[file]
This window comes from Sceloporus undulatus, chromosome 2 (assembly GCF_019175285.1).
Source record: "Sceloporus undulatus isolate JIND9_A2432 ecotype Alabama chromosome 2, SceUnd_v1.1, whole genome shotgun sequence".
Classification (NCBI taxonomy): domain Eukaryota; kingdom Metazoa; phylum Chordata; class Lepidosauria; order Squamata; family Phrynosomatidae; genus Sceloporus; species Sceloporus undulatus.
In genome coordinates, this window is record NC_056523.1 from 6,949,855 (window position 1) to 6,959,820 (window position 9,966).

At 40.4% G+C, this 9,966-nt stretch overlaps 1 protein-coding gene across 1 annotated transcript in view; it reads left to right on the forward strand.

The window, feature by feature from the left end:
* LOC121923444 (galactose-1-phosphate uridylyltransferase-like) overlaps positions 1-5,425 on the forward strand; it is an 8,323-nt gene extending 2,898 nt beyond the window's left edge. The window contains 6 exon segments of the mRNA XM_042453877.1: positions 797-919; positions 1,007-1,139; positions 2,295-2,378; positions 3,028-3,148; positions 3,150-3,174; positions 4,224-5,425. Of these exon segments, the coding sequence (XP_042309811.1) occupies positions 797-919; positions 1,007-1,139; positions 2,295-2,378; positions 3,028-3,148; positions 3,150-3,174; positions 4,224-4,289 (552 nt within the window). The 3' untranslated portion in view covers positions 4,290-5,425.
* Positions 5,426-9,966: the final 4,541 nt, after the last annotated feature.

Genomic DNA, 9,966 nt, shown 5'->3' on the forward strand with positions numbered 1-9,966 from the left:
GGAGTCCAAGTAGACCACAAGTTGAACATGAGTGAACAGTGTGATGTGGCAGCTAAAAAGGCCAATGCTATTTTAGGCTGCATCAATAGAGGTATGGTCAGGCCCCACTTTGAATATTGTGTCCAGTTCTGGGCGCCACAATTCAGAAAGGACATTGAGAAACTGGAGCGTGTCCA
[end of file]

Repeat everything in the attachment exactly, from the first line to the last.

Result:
This window comes from Sceloporus undulatus, chromosome 2 (assembly GCF_019175285.1).
Source record: "Sceloporus undulatus isolate JIND9_A2432 ecotype Alabama chromosome 2, SceUnd_v1.1, whole genome shotgun sequence".
Classification (NCBI taxonomy): domain Eukaryota; kingdom Metazoa; phylum Chordata; class Lepidosauria; order Squamata; family Phrynosomatidae; genus Sceloporus; species Sceloporus undulatus.
In genome coordinates, this window is record NC_056523.1 from 6,949,855 (window position 1) to 6,959,820 (window position 9,966).

At 40.4% G+C, this 9,966-nt stretch overlaps 1 protein-coding gene across 1 annotated transcript in view; it reads left to right on the forward strand.

The window, feature by feature from the left end:
* LOC121923444 (galactose-1-phosphate uridylyltransferase-like) overlaps positions 1-5,425 on the forward strand; it is an 8,323-nt gene extending 2,898 nt beyond the window's left edge. The window contains 6 exon segments of the mRNA XM_042453877.1: positions 797-919; positions 1,007-1,139; positions 2,295-2,378; positions 3,028-3,148; positions 3,150-3,174; positions 4,224-5,425. Of these exon segments, the coding sequence (XP_042309811.1) occupies positions 797-919; positions 1,007-1,139; positions 2,295-2,378; positions 3,028-3,148; positions 3,150-3,174; positions 4,224-4,289 (552 nt within the window). The 3' untranslated portion in view covers positions 4,290-5,425.
* Positions 5,426-9,966: the final 4,541 nt, after the last annotated feature.

Genomic DNA, 9,966 nt, shown 5'->3' on the forward strand with positions numbered 1-9,966 from the left:
GGAGTCCAAGTAGACCACAAGTTGAACATGAGTGAACAGTGTGATGTGGCAGCTAAAAAGGCCAATGCTATTTTAGGCTGCATCAATAGAGGTATGGTCAGGCCCCACTTTGAATATTGTGTCCAGTTCTGGGCGCCACAATTCAGAAAGGACATTGAGAAACTGGAGCGTGTCCA